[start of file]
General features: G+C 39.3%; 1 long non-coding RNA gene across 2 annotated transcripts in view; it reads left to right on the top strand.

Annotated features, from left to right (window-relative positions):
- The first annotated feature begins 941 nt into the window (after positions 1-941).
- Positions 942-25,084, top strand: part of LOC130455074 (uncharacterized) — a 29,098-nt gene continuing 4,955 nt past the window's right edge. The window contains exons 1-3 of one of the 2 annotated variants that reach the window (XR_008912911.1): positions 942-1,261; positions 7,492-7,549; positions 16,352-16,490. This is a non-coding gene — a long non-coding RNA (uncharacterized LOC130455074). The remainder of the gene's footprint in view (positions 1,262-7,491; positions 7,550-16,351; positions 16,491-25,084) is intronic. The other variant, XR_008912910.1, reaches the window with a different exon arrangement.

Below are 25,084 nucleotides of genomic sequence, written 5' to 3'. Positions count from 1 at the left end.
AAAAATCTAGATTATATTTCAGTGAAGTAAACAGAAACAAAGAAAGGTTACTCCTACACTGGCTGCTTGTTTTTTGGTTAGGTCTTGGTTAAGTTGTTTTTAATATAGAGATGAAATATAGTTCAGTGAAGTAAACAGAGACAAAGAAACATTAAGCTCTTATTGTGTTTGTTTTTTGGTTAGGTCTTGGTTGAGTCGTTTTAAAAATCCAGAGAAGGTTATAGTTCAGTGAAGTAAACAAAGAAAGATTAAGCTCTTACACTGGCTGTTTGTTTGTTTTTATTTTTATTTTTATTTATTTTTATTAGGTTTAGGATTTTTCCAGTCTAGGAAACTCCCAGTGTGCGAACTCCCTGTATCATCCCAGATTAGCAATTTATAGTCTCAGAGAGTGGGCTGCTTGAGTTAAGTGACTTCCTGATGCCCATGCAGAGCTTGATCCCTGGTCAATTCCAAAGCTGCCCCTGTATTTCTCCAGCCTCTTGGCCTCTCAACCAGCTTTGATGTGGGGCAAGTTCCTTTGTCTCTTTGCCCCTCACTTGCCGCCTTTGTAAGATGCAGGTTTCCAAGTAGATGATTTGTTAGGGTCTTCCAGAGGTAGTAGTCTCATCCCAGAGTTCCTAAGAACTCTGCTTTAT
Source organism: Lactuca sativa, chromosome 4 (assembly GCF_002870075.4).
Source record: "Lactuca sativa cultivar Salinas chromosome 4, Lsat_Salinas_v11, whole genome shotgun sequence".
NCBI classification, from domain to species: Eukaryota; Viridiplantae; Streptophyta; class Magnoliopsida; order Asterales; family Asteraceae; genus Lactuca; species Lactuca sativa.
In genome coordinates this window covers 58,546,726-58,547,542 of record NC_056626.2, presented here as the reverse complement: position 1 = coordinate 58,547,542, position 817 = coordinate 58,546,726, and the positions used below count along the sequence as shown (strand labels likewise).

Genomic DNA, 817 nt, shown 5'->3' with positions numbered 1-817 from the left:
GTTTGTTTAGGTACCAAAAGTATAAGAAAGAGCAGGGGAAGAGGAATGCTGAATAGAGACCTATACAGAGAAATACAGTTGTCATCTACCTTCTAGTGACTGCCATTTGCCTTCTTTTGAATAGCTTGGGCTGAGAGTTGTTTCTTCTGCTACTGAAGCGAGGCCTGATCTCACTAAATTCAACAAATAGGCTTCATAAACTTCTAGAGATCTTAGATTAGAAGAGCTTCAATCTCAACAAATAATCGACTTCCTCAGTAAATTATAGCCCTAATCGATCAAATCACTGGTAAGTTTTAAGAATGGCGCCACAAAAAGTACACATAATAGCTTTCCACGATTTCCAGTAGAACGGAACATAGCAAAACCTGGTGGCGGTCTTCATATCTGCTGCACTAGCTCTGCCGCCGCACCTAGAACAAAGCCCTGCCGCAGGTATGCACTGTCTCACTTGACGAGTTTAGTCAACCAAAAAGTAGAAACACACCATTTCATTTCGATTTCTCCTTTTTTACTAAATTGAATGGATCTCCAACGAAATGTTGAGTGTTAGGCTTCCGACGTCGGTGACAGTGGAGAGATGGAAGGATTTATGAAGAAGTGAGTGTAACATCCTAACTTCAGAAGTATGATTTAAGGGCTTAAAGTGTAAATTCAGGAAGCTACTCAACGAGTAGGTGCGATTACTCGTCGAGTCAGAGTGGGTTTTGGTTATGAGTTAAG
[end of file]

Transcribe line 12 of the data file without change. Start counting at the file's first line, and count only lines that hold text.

GTTTGTTTAGGTACCAAAAGTATAAGAAAGAGCAGGGGAAGAGGAATGCTGAATAGAGACCTATACAGAGAAATACAGTTGTCATCTACCTTCTAGTGACTGCCATTTGCCTTCTTTTGAATAGCTTGGGCTGAGAGTTGTTTCTTCTGCTACTGAAGCGAGGCCTGATCTCACTAAATTCAACAAATAGGCTTCATAAACTTCTAGAGATCTTAGATTAGAAGAGCTTCAATCTCAACAAATAATCGACTTCCTCAGTAAATTATAGCCCTAATCGATCAAATCACTGGTAAGTTTTAAGAATGGCGCCACAAAAAGTACACATAATAGCTTTCCACGATTTCCAGTAGAACGGAACATAGCAAAACCTGGTGGCGGTCTTCATATCTGCTGCACTAGCTCTGCCGCCGCACCTAGAACAAAGCCCTGCCGCAGGTATGCACTGTCTCACTTGACGAGTTTAGTCAACCAAAAAGTAGAAACACACCATTTCATTTCGATTTCTCCTTTTTTACTAAATTGAATGGATCTCCAACGAAATGTTGAGTGTTAGGCTTCCGACGTCGGTGACAGTGGAGAGATGGAAGGATTTATGAAGAAGTGAGTGTAACATCCTAACTTCAGAAGTATGATTTAAGGGCTTAAAGTGTAAATTCAGGAAGCTACTCAACGAGTAGGTGCGATTACTCGTCGAGTCAGAGTGGGTTTTGGTTATGAGTTAAG